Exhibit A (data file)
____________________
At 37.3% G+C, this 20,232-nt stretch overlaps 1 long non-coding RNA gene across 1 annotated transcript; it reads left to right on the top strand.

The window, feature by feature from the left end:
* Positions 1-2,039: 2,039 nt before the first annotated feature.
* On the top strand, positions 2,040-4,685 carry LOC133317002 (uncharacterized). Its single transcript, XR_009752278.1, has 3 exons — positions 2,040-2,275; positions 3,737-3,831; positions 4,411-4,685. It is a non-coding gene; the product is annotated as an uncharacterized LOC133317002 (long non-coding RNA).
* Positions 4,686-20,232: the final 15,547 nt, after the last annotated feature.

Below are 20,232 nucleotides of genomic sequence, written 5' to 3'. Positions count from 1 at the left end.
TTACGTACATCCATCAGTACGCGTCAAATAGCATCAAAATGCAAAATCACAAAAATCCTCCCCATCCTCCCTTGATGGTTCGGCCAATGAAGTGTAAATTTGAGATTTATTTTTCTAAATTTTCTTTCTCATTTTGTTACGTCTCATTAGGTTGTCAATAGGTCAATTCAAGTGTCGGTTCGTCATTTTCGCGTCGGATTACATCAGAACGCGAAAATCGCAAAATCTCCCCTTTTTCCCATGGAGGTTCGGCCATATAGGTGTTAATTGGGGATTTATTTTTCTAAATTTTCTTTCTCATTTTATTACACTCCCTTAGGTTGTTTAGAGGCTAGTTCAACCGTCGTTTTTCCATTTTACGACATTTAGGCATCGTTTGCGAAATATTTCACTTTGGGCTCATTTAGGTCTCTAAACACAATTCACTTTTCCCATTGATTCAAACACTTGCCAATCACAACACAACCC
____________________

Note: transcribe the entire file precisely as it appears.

At 37.3% G+C, this 20,232-nt stretch overlaps 1 long non-coding RNA gene across 1 annotated transcript; it reads left to right on the top strand.

The window, feature by feature from the left end:
* Positions 1-2,039: 2,039 nt before the first annotated feature.
* On the top strand, positions 2,040-4,685 carry LOC133317002 (uncharacterized). Its single transcript, XR_009752278.1, has 3 exons — positions 2,040-2,275; positions 3,737-3,831; positions 4,411-4,685. It is a non-coding gene; the product is annotated as an uncharacterized LOC133317002 (long non-coding RNA).
* Positions 4,686-20,232: the final 15,547 nt, after the last annotated feature.

Below are 20,232 nucleotides of genomic sequence, written 5' to 3'. Positions count from 1 at the left end.
TTACGTACATCCATCAGTACGCGTCAAATAGCATCAAAATGCAAAATCACAAAAATCCTCCCCATCCTCCCTTGATGGTTCGGCCAATGAAGTGTAAATTTGAGATTTATTTTTCTAAATTTTCTTTCTCATTTTGTTACGTCTCATTAGGTTGTCAATAGGTCAATTCAAGTGTCGGTTCGTCATTTTCGCGTCGGATTACATCAGAACGCGAAAATCGCAAAATCTCCCCTTTTTCCCATGGAGGTTCGGCCATATAGGTGTTAATTGGGGATTTATTTTTCTAAATTTTCTTTCTCATTTTATTACACTCCCTTAGGTTGTTTAGAGGCTAGTTCAACCGTCGTTTTTCCATTTTACGACATTTAGGCATCGTTTGCGAAATATTTCACTTTGGGCTCATTTAGGTCTCTAAACACAATTCACTTTTCCCATTGATTCAAACACTTGCCAATCACAACACAACCC